This dual binding specificity of the GarA FHA domain can be partially accounted for by phosphate mimicry of KGD Asp795, which is crucial for complex formation and occupies the phosphate-binding pocket. Aspartate and glutamate are frequently used as “phosphomimetic” residues to probe the constitutively phosphorylated state in protein phosphoregulation studies and even for structural studies (43, 44). Although in some cases it has been suggested that phosphomimetic mutations might enhance FHA binding (4547), there had been no previous structural evidence for this, and extensive published studies have instead suggested that phosphomimetic residues might not fit into the binding site of FHA domains or other adaptor proteins [reviewed in (48) and references therein]. Here, the structure of the GarA-KGD complex illustrates a clear example of functional, naturally occurring phosphomimetics. The carboxylate group of KGD Asp795, a residue essential for complex formation with GarA, occupies a similar position as the pThr side chain in the PknB-GarA complex, with a water molecule filling the cavity left by the missing oxygen atoms of the phosphate to partially restore the hydrogen-bonding network (Fig. 3C). These observations demonstrate that phosphomimetic recognition by FHA domains is possible, although in this case we should emphasize that it is favored by additional protein-protein interactions outside the phosphate-binding pocket.

In addition to contributing to a better understanding of the GarA-mediated signaling pathway at the molecular level, the individual crystal structures reported here raise important mechanistic issues. For example, the role of protein dynamics in enzyme function remains poorly understood or difficult to interpret (49). Previously published crystal structures of KGD (21, 37) stressed the importance of protein motions for efficient catalysis and regulation, and that of the GarA-KGD complex now illustrates a potential approach for using dynamics to modulate function (50) and eventually to design efficient enzyme inhibitors. On the other hand, the structure of the PknB-GarA complex raises puzzling questions on the kinase activation mechanism. Phosphorylation of the activation loop is a hallmark of the active state for many serine-threonine protein kinases (32, 51), because it usually leads to conformational changes required for catalysis (52). In PknB, phosphorylation of two Thr residues in the activation loop is also required for full kinase activity (53), but the structural and activity studies reported above suggest that the interaction between the pThr residues and the HRD motif is not required to achieve a catalytically competent active site. Instead, it appears that phosphorylation of the activation loop serves to generate a docking site for FHA domain–mediated GarA recruitment, which accounts for the high kinase activity toward this particular substrate. Further experiments are required to elucidate the molecular mechanisms underpinning kinase activation against other PknB substrates.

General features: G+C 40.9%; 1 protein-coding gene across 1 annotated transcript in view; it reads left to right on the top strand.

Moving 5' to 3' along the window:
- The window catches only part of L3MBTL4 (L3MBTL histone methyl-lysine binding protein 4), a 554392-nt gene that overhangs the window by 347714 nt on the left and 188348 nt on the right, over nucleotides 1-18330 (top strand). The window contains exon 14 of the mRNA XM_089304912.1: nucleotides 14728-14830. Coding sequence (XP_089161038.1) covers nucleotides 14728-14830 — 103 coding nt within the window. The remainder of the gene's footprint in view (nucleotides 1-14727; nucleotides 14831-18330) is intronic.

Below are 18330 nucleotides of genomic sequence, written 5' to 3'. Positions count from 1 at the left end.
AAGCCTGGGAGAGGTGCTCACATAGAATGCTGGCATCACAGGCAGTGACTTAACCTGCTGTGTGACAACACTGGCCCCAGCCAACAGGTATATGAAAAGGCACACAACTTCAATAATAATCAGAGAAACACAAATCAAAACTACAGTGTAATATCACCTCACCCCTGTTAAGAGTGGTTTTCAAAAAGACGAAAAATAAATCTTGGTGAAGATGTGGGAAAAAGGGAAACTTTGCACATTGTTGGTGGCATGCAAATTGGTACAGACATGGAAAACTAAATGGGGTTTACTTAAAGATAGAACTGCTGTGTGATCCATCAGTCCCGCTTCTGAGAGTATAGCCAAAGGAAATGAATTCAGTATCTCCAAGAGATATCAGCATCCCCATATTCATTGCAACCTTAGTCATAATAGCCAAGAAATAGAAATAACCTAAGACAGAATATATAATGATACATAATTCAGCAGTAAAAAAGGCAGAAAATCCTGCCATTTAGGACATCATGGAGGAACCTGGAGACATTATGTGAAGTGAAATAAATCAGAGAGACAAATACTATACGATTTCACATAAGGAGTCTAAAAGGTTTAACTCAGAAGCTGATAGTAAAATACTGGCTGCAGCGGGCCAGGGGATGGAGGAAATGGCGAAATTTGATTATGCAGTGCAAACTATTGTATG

In summary, the work reported here revealed structural snapshots of a single FHA domain protein caught in upstream and downstream protein-protein complexes, providing important insights not only into the functional adaptability of these domains in bacterial signaling but also into kinase activation and unanticipated allosteric dynamic mechanisms of metabolic regulation.



The synthetic 17-mer peptide SDEVTVETTSVFRADFL, corresponding to residues 14 to 30 of M. tuberculosis GarA (MtGarA), was purchased from Thermo Fisher Scientific (purity, >98%).

Cloning and mutagenesis